Downing Street is very keen to emphasise that Tory MPs who vote against the second reading of the gay marriage bill tomorrow are not ‘rebels’. This is a free vote, and MPs can vote with their conscience. But this ignores the fact that there will be a rebellion tomorrow: not on the second reading, but on the programme motion.
I understand that at least one ministerial aide is likely to rebel against the three-line whip on this motion, which sets out how the Bill will proceed through the Commons. Other MPs who oppose the bill are also expected to defy the whip, although not in the same numbers as will vote against second reading, and without any greater effect as Labour is also whipping its MPs to support the motion. I’ve spoken to David Burrowes, PPS to Owen Paterson, who says he is unlikely to support it:
‘The precedent for this is the Human Fertilisation and Embryology Act, which was split between committee and committee of the whole house. Even Gordon Brown recognised that a free vote on conscience issues should be examined by the whole house.
‘But we are where we are. There will be a number who will not be supporting the government’s programme motion. But I do not think we will have the same numbers as on the second reading. I am not likely to be supporting the programme motion.’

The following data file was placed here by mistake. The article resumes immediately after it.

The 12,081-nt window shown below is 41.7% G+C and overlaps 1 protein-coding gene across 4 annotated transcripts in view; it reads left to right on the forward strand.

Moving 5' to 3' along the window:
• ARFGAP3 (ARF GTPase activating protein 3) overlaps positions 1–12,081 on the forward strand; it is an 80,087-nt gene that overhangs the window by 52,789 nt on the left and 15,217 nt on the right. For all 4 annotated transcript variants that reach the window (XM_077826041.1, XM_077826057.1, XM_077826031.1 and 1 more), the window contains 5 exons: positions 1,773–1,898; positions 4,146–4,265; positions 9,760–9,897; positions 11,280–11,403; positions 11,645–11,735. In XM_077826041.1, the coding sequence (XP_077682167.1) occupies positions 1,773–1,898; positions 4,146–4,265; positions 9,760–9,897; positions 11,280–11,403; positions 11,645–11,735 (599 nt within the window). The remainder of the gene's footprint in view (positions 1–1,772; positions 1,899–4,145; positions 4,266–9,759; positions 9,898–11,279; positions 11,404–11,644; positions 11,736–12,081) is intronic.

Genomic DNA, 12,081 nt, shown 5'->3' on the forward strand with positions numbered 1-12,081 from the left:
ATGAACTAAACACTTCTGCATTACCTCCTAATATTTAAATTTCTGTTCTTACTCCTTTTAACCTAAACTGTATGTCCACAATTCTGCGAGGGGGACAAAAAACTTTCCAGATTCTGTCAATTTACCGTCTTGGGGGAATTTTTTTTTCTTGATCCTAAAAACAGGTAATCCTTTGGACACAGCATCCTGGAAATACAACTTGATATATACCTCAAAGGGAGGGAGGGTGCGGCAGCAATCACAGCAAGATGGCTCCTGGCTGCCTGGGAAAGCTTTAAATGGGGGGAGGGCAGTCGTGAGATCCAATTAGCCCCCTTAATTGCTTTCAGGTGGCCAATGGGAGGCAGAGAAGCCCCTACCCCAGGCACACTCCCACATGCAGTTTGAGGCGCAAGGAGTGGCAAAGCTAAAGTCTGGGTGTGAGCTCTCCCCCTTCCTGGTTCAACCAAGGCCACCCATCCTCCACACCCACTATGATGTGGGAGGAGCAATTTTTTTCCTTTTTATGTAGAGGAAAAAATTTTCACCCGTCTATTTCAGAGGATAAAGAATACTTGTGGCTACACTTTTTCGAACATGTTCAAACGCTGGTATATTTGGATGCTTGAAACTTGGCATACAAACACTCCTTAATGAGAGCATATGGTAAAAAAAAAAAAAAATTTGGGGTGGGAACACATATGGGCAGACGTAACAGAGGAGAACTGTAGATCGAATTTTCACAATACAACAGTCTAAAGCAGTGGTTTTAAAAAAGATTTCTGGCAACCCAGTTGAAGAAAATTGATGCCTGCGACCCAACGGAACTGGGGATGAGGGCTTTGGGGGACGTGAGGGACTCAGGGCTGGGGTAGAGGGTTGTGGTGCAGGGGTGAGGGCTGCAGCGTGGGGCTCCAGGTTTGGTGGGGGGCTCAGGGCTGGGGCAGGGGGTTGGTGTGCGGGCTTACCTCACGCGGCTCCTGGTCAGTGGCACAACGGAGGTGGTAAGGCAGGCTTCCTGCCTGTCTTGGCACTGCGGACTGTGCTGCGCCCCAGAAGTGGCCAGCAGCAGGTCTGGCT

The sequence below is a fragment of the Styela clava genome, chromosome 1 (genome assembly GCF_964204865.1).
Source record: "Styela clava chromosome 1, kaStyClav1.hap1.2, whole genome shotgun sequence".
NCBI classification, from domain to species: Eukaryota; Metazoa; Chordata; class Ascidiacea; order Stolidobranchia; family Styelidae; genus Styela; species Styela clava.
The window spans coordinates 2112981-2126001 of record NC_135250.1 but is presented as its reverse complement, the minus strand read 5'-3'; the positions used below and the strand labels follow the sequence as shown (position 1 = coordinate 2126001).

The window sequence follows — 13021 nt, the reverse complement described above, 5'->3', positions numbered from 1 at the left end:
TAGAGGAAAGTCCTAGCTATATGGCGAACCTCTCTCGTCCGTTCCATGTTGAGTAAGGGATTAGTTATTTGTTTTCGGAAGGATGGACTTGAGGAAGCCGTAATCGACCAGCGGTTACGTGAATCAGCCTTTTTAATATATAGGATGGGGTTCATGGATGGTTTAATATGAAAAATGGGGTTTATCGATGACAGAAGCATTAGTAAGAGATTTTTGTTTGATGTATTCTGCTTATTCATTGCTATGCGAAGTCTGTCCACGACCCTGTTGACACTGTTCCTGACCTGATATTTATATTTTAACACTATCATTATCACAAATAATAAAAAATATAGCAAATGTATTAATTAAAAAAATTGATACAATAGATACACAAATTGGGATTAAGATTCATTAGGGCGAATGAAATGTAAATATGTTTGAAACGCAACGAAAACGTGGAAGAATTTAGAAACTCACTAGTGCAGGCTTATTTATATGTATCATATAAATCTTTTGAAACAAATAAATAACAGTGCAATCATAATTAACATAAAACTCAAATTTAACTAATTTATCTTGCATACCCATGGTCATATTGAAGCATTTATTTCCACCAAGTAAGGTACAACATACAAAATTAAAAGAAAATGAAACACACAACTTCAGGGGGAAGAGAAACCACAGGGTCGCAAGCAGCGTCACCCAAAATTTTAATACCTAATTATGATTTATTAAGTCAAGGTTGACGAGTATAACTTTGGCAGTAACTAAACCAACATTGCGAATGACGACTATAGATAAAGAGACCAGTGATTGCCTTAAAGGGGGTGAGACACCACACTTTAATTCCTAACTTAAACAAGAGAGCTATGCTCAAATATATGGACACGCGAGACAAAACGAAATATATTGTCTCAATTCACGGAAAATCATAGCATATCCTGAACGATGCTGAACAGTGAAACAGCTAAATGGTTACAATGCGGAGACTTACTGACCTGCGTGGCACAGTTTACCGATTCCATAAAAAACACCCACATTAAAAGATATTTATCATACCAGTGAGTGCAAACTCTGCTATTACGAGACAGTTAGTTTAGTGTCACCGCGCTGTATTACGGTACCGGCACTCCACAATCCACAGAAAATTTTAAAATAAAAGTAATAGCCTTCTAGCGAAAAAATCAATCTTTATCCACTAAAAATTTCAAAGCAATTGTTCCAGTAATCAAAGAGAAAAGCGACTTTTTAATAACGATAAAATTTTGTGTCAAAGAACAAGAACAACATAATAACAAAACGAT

As PPS, Burrowes cannot vote against the government without consequences, although he seems happy to wait and see what happens, rather than resigning in advance of his rebellion. He also hopes to sit on the Bill committee scrutinising the legislation line-by-line.
The make-up of that committee will be a test for the whips in both Conservative and Labour parties. It would clearly be expedient to staff the committee entirely with pro-equal marriage MPs, but this would be extremely difficult on a conscience issue.
Last week when the whips announced that the programme motion would have a three-line whip on it, there was some confusion in the party, with MPs initially fearing the whole bill would be whipped. I understand that within 45 minutes, another clarification appeared in MPs’ inboxes from the whip’s office to emphasise that second reading would remain a free vote.
P.S. If Burrowes does indeed rebel and face the usual consequences for doing so – whether by abstaining or actively voting against – he will be the third PPS to Owen Paterson to leave the government as a result of a rebellion: Stewart Jackson and Conor Burns being his predecessors.Tags: Conservatives, David Burrowes, Gay Marriage, UK politics